Backpacking By Bus
Eight Months On The Road
By David Rice
Confessions Of A Traveler, Backpacking By Bus ,Eight Months On The Road in South America
Follow Backpacker and Ardent Traveler David Rice as he Leaves his Home in Missouri for Eight Months of Backpacking Through South America to Antartica
Backpacking Pages Index
Confessions Of A Traveler: Eight Months On The Road
Chapter One, Africa
I live in Missouri where I care take a 100-year old house in the countryside. I tend a small garden while caring for the 100-acre farm and take a small rent from my house in the city. I have always loved the hills of Springfield in late winter and although I live comfortably in the rural house for most of the year, at times I get restless and feel the need to travel. Since this account is a confession of sorts, to tell you the truth, travel is more obsession with me than need. You Pisceans and Sagittarians will, I hope, empathize with one born under the sign of the compass rose. I have been around the world more than once and would love to do it again, this time staying completely on the ground. My tale is one of the traveler. While I neither boast nor apologize, this is my story and for convenience rather than contrition, I will call it the confessions of a traveler.
The warm winds across the prairie in March usually start the feeling. I will be out planting a vegetable garden and it comes on like a soft caress at the back of my neck, the suns warm breath like a kitten. I know, however, that before June ends, this kitten will become a tiger that will claw up the dust in my dooryard and scorch the grass and garden beyond my toleration. By July, blistering heat will smother the hills and I will long to be somewhere else. My thoughts will be all about air conditioning and unfortunately, my old house has none.
A hot afternoon in April had me sitting on the porch wondering where I was going to go next. I have made many long trips throughout the world and I know that to make an extended trip, I would need to arrange many details. Africa kept coming to mind as I read the guidebooks and I started to make plans for a trip to the southern parts of Africa.
First I arranged to visit a doctor and get the needed shots. Rabies topped the list because of the wild dogs in Africa and it was followed by yellow fever, hepatitis, and tetanus. I called friends and asked them to collect my mail and to look in occasionally on the two houses for me while they harvested my plot of onions, carrots, and corn. I needed a new passport and ordered one right away realizing that there could be a waiting period. After many nights through April on the porch looking over itineraries and Lonely Planet guidebooks, I made up my mind; I would soon be hiking in the southern parts of Africa.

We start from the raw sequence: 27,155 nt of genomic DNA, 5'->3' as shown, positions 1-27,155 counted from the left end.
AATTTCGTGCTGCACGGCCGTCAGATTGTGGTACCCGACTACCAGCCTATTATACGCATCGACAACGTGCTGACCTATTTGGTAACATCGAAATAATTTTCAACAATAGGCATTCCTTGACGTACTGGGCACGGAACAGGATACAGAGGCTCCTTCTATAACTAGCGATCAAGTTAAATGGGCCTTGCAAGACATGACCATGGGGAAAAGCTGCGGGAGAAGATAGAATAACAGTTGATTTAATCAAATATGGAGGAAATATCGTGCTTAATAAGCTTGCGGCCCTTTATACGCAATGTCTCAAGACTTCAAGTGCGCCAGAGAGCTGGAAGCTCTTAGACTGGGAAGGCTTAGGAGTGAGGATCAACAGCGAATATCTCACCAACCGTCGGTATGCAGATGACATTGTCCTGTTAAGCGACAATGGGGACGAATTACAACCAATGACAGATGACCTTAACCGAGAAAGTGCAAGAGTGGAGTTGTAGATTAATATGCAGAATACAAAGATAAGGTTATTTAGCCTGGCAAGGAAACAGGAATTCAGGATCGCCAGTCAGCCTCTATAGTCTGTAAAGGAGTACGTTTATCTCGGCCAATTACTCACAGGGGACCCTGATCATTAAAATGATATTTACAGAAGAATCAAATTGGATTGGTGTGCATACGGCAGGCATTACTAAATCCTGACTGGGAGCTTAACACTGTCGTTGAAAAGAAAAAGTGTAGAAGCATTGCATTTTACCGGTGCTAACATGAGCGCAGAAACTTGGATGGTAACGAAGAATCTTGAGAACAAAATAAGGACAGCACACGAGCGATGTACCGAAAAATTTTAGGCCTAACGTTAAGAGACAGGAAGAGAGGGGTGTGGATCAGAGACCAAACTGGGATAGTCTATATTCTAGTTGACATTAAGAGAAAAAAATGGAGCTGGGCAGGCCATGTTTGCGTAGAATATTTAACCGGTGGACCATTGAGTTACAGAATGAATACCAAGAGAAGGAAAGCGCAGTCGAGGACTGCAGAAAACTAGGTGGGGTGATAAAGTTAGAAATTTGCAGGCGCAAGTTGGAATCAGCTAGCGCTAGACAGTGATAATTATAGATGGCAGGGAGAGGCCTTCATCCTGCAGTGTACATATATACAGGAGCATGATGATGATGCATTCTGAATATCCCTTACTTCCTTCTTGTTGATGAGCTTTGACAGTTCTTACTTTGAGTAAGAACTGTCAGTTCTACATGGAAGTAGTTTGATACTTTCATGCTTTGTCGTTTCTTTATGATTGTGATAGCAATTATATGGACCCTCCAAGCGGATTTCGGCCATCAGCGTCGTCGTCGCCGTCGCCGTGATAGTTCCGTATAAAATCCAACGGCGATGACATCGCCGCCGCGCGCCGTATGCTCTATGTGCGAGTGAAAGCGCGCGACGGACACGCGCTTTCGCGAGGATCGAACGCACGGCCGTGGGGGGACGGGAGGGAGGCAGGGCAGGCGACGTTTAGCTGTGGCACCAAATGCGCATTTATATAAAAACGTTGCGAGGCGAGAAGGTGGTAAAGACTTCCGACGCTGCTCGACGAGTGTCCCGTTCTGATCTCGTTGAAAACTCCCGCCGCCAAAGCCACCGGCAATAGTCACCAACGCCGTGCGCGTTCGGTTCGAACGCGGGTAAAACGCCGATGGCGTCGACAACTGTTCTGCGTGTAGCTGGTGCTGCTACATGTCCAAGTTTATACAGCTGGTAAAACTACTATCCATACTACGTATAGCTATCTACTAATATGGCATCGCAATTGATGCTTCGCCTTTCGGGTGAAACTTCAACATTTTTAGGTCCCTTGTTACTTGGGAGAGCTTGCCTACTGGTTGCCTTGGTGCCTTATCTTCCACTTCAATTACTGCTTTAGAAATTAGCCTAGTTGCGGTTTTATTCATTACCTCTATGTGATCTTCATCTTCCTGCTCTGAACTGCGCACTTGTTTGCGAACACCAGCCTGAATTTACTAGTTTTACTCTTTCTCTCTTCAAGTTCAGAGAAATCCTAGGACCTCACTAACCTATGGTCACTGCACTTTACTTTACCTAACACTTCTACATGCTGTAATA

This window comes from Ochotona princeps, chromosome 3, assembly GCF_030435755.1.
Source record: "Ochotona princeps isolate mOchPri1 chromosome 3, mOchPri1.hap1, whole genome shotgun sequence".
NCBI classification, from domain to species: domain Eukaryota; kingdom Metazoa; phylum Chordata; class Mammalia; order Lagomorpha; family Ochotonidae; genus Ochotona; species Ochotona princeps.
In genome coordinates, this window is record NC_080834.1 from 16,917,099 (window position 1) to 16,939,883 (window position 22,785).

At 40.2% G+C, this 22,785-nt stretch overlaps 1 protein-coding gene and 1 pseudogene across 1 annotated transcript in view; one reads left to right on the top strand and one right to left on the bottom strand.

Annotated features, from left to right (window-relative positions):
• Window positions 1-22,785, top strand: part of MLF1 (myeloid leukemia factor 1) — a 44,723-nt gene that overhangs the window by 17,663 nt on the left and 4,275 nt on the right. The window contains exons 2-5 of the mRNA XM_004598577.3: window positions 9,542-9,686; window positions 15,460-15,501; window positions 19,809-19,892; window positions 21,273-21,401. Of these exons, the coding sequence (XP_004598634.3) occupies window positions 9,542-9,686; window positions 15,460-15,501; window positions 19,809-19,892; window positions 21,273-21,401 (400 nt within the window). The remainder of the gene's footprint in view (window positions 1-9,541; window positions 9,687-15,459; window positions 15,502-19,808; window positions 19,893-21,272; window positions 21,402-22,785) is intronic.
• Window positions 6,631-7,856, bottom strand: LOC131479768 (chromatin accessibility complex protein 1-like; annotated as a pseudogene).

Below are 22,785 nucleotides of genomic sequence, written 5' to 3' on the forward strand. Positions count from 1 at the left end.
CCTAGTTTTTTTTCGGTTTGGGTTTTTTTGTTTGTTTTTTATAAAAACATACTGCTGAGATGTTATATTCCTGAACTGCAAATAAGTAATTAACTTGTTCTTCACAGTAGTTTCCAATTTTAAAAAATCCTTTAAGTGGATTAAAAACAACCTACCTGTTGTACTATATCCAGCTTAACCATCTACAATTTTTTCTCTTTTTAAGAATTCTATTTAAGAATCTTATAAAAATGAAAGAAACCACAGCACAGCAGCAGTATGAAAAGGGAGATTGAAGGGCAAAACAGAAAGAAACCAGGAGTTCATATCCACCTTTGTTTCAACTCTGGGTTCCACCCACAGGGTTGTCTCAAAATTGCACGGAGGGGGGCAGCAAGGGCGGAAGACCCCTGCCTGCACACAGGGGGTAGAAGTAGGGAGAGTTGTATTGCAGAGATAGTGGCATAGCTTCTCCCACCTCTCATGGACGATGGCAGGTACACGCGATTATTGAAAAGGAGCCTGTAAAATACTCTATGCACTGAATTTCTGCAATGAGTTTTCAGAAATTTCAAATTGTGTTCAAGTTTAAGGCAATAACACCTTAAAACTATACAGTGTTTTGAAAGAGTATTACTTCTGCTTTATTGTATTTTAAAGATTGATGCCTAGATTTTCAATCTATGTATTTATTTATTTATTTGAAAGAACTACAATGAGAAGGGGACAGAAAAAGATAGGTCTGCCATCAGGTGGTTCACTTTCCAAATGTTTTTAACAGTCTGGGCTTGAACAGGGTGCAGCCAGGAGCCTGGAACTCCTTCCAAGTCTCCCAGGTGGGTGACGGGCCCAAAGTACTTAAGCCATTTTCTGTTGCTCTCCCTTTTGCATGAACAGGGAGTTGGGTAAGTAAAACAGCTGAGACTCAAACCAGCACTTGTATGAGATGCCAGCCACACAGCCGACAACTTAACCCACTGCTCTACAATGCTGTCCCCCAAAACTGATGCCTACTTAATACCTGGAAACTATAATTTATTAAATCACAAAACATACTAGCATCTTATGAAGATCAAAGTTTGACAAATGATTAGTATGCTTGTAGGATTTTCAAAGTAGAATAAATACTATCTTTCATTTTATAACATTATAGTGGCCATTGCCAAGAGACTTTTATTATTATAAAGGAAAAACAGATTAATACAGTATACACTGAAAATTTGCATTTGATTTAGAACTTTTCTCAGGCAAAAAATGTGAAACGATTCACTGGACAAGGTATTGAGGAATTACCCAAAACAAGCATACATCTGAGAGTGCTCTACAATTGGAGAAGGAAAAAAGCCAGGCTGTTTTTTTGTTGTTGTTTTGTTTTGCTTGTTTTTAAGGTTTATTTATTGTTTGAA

The month of May smothered the land with sticky heat and as May neared its end, I had made all arrangements to leave. On the first day of June, I went to the Greyhound bus terminal and bought a ticket.
Change rules a traveler and a traveler rules change. Freedom is like the air that I breathe and the world seems like my back yard. My mother must have swaddled me in a Rand McNally bunting because a map brings me new life. Change is part of that excitement, new places, new people, new customs, new dress, new food, and new music. And the freedom to change itineraries is at the heart of it all.
I leaned back in my seat on the bus watching as Missouri sped by the window and I thought back to those nights on the porch of the old farmhouse planning my trip to Africa. As it turned out, I did not need the rabies shot, Africa had faded from my plans. For the next eight months, I would take a very long bus ride. A drastic change of plans, yes, but this is the confession of a traveler and that is what a traveler does; a traveler is free to change plans at any moment.
Yes, I would leave the hot winds of Springfield behind me and travel for the better part of the next year but I would not be going to Africa, I would head south instead and take an extended trip aboard countless local and long-haul buses on an eight-month tour of South America and I vowed not to stop until the roads ran out. Indeed the road did end at a dock in the southern reaches of Tierra del Fuego but I kept on south by boat and fulfilled the dream of every traveler, planting my hiking boots on new turf. No turf crunched beneath my boots an landing, however; I found only icebergs. Antarctica’s treasured stamp on my passport would elude me, at the southern end of my journey, only the penguins greeted me and they had no customs inspector.